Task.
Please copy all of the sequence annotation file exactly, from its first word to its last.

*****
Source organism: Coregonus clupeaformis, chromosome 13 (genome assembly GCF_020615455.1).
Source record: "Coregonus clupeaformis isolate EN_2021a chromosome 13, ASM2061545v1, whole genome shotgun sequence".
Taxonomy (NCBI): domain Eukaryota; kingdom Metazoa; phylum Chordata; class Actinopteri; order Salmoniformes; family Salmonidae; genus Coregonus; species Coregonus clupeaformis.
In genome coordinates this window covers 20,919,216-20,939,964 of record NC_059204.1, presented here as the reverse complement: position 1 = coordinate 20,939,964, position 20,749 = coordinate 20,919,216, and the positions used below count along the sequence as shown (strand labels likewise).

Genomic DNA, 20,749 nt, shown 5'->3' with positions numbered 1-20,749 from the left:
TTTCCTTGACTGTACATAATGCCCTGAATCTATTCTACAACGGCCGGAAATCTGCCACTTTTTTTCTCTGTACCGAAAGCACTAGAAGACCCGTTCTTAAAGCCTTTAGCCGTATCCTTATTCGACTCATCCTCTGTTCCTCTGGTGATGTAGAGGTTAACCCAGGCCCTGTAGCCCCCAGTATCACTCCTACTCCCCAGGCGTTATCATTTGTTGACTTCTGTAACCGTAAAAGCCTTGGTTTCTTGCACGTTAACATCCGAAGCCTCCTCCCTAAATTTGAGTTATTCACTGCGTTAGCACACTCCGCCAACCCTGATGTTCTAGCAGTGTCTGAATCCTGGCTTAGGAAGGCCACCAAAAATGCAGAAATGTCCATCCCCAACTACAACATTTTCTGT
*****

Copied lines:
Source organism: Coregonus clupeaformis, chromosome 13 (genome assembly GCF_020615455.1).
Source record: "Coregonus clupeaformis isolate EN_2021a chromosome 13, ASM2061545v1, whole genome shotgun sequence".
Taxonomy (NCBI): domain Eukaryota; kingdom Metazoa; phylum Chordata; class Actinopteri; order Salmoniformes; family Salmonidae; genus Coregonus; species Coregonus clupeaformis.
In genome coordinates this window covers 20,919,216-20,939,964 of record NC_059204.1, presented here as the reverse complement: position 1 = coordinate 20,939,964, position 20,749 = coordinate 20,919,216, and the positions used below count along the sequence as shown (strand labels likewise).

Genomic DNA, 20,749 nt, shown 5'->3' with positions numbered 1-20,749 from the left:
TTTCCTTGACTGTACATAATGCCCTGAATCTATTCTACAACGGCCGGAAATCTGCCACTTTTTTTCTCTGTACCGAAAGCACTAGAAGACCCGTTCTTAAAGCCTTTAGCCGTATCCTTATTCGACTCATCCTCTGTTCCTCTGGTGATGTAGAGGTTAACCCAGGCCCTGTAGCCCCCAGTATCACTCCTACTCCCCAGGCGTTATCATTTGTTGACTTCTGTAACCGTAAAAGCCTTGGTTTCTTGCACGTTAACATCCGAAGCCTCCTCCCTAAATTTGAGTTATTCACTGCGTTAGCACACTCCGCCAACCCTGATGTTCTAGCAGTGTCTGAATCCTGGCTTAGGAAGGCCACCAAAAATGCAGAAATGTCCATCCCCAACTACAACATTTTCTGT